Annual amount to be saved for investment after all deductions: $24,570 - $14,400 - $3,685.50 = $6,484.50


Now, based on the above data, we can work out the annual expenses including insurance to be $18,085.50


Considering a safe withdrawal rate of 4%, the retirement sum needed will be 25 times of $18,085.50 which results in a final figure of $452,137.50. This is almost 70 times of the annual amount that could be saved by the individual! Based on first look, this certainly doesn't look do-able at all!


Now, let's try to add in a few additional factors into the calculations by putting in some further assumptions here like

  • An annual salary increment of 4%

  • An annual inflation rate of 2% on expenses

  • Full conversion of OA to SA for CPF funds (since no CPF contributions is used for servicing of debt)

  • An annual growth rate of 3.5% on Full Retirement Sum

  • A CAGR of 5% on the annual saved amount via investments

  • A time period of 25 years (same as the typical tenure of a mortgage loan)


Since a time period of 25 years is used here and the retirement age in question here is 55 years old, we can assume that the individual starts putting aside money for investments at the age of 30 years old.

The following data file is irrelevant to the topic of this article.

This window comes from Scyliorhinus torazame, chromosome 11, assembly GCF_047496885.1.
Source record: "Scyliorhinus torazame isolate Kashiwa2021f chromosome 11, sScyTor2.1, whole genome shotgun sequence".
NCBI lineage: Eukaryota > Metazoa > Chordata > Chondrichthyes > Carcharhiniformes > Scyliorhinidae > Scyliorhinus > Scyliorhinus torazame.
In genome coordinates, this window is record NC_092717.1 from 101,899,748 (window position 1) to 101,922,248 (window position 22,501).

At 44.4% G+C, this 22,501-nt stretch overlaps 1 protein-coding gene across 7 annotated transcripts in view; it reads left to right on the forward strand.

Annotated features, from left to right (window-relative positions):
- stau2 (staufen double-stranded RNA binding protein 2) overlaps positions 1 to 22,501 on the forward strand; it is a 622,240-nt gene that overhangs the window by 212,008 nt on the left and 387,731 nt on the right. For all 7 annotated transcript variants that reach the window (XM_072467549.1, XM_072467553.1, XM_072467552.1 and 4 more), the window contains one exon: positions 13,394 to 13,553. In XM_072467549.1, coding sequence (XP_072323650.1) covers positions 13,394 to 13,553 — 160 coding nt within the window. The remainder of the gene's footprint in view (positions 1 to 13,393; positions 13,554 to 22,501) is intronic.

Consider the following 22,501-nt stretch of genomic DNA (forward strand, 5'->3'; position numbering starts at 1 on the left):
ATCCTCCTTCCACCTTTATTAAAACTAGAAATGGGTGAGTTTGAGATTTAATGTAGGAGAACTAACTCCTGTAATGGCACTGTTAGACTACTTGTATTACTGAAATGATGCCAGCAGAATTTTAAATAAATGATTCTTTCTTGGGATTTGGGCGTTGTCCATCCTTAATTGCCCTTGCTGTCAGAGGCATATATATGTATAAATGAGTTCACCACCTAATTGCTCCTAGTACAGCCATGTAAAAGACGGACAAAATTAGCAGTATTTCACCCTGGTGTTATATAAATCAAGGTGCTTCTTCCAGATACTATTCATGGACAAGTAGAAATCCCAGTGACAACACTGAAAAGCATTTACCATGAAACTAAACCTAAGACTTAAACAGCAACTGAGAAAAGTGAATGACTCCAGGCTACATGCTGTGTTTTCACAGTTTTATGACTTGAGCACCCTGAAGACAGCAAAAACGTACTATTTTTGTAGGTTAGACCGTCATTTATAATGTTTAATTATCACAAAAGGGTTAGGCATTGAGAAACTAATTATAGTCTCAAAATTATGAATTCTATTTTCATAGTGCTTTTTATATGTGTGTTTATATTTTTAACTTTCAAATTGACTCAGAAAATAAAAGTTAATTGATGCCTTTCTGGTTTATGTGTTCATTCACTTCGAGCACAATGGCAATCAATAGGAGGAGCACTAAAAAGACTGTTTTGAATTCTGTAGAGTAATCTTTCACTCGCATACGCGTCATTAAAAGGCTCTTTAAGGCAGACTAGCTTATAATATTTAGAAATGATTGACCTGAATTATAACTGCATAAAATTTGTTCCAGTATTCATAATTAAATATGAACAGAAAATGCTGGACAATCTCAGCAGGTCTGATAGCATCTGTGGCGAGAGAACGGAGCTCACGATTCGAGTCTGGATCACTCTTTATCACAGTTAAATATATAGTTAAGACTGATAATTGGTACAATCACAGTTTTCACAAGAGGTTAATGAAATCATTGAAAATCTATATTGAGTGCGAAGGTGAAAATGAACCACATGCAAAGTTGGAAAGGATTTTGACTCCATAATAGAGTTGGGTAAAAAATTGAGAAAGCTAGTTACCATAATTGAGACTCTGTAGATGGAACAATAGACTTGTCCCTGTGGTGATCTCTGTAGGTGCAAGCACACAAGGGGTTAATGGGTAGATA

When I put these factors into my calculations, the figure doesn't turn out to be as bad as expected.


At the age of 55 years old, an individual who has kept to the above factors would need about $720,000 based on a 4% withdrawal rate. Based on his portfolio (which grows at 5% annually together with constant full annual contribution of savings), he/she will still not be able to hit this desired retirement amount.


However, if we factor in the CPF amount, this individual could have easily hit Full Retirement Sum at this age (as he/she did not use the CPF funds for servicing of mortgage loan) and have surplus to be withdrawn at the age of 55. This surplus, coupled together with his portfolio, does have a relatively good chance of hitting the desired amount of $720,000.


While this does make the situation sound a lot better and plausible, we must bear in mind that such factors are not practically easily achieved and could be quite limiting on a person's lifestyle. You need to be able to be constantly employed during this period with a 4% annual increment and be able to know how to grow your portfolio by 5% annually.


Considering a maximum limit of 35% debt servicing ratio, it's very likely that this amount will be all utilised to fund your mortgage loan over the 25 year period. This means little room for any further home upgrades along the way.